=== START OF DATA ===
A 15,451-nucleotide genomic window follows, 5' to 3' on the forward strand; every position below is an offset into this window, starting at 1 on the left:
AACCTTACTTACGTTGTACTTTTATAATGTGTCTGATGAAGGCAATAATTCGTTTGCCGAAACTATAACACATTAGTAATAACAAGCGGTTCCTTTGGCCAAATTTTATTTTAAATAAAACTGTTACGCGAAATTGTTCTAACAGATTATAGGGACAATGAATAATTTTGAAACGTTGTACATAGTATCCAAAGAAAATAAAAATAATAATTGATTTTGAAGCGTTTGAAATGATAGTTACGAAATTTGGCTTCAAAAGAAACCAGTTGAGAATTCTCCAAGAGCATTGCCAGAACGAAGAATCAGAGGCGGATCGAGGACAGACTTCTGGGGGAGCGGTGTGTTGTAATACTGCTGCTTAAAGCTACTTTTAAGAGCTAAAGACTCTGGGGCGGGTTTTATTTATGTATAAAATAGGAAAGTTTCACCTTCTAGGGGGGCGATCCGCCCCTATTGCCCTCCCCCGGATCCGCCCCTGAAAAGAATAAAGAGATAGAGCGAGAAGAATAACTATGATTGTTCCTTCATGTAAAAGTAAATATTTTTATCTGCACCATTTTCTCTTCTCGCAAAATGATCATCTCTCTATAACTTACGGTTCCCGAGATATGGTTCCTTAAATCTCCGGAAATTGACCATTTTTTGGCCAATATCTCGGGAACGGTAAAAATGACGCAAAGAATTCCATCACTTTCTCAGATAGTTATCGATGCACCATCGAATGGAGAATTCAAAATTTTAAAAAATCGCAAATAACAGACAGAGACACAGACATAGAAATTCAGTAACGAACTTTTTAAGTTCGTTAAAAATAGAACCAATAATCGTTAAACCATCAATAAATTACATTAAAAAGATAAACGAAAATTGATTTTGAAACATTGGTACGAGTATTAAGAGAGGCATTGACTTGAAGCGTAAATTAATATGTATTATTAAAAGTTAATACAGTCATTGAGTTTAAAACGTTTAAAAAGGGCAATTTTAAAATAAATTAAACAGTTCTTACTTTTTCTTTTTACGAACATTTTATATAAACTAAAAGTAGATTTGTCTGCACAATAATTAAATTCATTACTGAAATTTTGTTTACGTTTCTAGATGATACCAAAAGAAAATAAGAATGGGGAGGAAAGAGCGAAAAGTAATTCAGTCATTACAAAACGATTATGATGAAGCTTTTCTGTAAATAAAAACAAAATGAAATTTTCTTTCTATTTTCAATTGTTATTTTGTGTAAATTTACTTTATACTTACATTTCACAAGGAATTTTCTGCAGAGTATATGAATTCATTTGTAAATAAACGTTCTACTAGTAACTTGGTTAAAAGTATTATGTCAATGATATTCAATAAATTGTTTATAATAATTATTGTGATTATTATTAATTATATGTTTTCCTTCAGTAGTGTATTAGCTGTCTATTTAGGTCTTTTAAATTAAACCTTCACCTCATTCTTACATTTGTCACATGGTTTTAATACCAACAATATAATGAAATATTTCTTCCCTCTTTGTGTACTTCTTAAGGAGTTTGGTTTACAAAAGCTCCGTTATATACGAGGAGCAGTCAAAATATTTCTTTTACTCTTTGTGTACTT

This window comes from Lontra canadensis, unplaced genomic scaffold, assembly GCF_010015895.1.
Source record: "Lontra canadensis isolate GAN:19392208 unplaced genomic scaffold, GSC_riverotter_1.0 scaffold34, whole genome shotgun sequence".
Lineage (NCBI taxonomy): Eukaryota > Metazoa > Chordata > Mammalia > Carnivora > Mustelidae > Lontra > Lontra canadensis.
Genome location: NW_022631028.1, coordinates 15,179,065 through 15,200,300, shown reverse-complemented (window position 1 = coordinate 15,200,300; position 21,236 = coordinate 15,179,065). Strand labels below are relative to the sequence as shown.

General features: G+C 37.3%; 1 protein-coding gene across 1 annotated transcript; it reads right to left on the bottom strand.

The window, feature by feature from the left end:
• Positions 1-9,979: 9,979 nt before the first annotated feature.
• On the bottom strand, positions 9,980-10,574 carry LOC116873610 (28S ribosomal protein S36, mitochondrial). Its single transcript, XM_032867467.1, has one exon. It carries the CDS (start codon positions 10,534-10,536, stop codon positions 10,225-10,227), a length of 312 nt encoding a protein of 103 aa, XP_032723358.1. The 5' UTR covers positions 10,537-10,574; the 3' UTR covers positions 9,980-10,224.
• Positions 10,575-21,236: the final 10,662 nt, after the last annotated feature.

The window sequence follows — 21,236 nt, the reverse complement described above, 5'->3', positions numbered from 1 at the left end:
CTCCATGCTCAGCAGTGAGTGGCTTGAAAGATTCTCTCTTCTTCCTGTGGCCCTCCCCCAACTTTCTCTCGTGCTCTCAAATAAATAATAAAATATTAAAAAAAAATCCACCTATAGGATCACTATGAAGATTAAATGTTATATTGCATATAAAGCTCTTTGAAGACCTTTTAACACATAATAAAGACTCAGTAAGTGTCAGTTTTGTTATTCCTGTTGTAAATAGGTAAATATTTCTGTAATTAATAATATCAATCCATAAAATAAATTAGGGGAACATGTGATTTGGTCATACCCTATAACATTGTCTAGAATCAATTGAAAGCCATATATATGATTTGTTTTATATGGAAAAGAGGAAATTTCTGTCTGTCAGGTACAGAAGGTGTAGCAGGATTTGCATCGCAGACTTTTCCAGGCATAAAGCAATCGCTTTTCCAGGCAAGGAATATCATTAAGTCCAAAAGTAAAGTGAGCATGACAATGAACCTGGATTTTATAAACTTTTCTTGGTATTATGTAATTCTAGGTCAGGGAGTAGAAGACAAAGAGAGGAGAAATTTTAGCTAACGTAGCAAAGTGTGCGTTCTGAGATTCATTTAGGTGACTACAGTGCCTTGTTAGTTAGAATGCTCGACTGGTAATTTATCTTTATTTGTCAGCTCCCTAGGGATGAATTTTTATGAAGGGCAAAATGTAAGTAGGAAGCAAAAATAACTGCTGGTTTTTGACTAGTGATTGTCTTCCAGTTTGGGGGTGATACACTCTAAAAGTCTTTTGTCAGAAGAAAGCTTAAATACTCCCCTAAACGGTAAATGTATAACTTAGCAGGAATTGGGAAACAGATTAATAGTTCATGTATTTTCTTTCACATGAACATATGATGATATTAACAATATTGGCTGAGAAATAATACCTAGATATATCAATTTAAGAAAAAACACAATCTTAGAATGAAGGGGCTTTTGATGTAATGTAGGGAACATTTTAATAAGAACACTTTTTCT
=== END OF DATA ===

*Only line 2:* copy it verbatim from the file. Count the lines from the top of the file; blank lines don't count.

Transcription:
AACCTTACTTACGTTGTACTTTTATAATGTGTCTGATGAAGGCAATAATTCGTTTGCCGAAACTATAACACATTAGTAATAACAAGCGGTTCCTTTGGCCAAATTTTATTTTAAATAAAACTGTTACGCGAAATTGTTCTAACAGATTATAGGGACAATGAATAATTTTGAAACGTTGTACATAGTATCCAAAGAAAATAAAAATAATAATTGATTTTGAAGCGTTTGAAATGATAGTTACGAAATTTGGCTTCAAAAGAAACCAGTTGAGAATTCTCCAAGAGCATTGCCAGAACGAAGAATCAGAGGCGGATCGAGGACAGACTTCTGGGGGAGCGGTGTGTTGTAATACTGCTGCTTAAAGCTACTTTTAAGAGCTAAAGACTCTGGGGCGGGTTTTATTTATGTATAAAATAGGAAAGTTTCACCTTCTAGGGGGGCGATCCGCCCCTATTGCCCTCCCCCGGATCCGCCCCTGAAAAGAATAAAGAGATAGAGCGAGAAGAATAACTATGATTGTTCCTTCATGTAAAAGTAAATATTTTTATCTGCACCATTTTCTCTTCTCGCAAAATGATCATCTCTCTATAACTTACGGTTCCCGAGATATGGTTCCTTAAATCTCCGGAAATTGACCATTTTTTGGCCAATATCTCGGGAACGGTAAAAATGACGCAAAGAATTCCATCACTTTCTCAGATAGTTATCGATGCACCATCGAATGGAGAATTCAAAATTTTAAAAAATCGCAAATAACAGACAGAGACACAGACATAGAAATTCAGTAACGAACTTTTTAAGTTCGTTAAAAATAGAACCAATAATCGTTAAACCATCAATAAATTACATTAAAAAGATAAACGAAAATTGATTTTGAAACATTGGTACGAGTATTAAGAGAGGCATTGACTTGAAGCGTAAATTAATATGTATTATTAAAAGTTAATACAGTCATTGAGTTTAAAACGTTTAAAAAGGGCAATTTTAAAATAAATTAAACAGTTCTTACTTTTTCTTTTTACGAACATTTTATATAAACTAAAAGTAGATTTGTCTGCACAATAATTAAATTCATTACTGAAATTTTGTTTACGTTTCTAGATGATACCAAAAGAAAATAAGAATGGGGAGGAAAGAGCGAAAAGTAATTCAGTCATTACAAAACGATTATGATGAAGCTTTTCTGTAAATAAAAACAAAATGAAATTTTCTTTCTATTTTCAATTGTTATTTTGTGTAAATTTACTTTATACTTACATTTCACAAGGAATTTTCTGCAGAGTATATGAATTCATTTGTAAATAAACGTTCTACTAGTAACTTGGTTAAAAGTATTATGTCAATGATATTCAATAAATTGTTTATAATAATTATTGTGATTATTATTAATTATATGTTTTCCTTCAGTAGTGTATTAGCTGTCTATTTAGGTCTTTTAAATTAAACCTTCACCTCATTCTTACATTTGTCACATGGTTTTAATACCAACAATATAATGAAATATTTCTTCCCTCTTTGTGTACTTCTTAAGGAGTTTGGTTTACAAAAGCTCCGTTATATACGAGGAGCAGTCAAAATATTTCTTTTACTCTTTGTGTACTT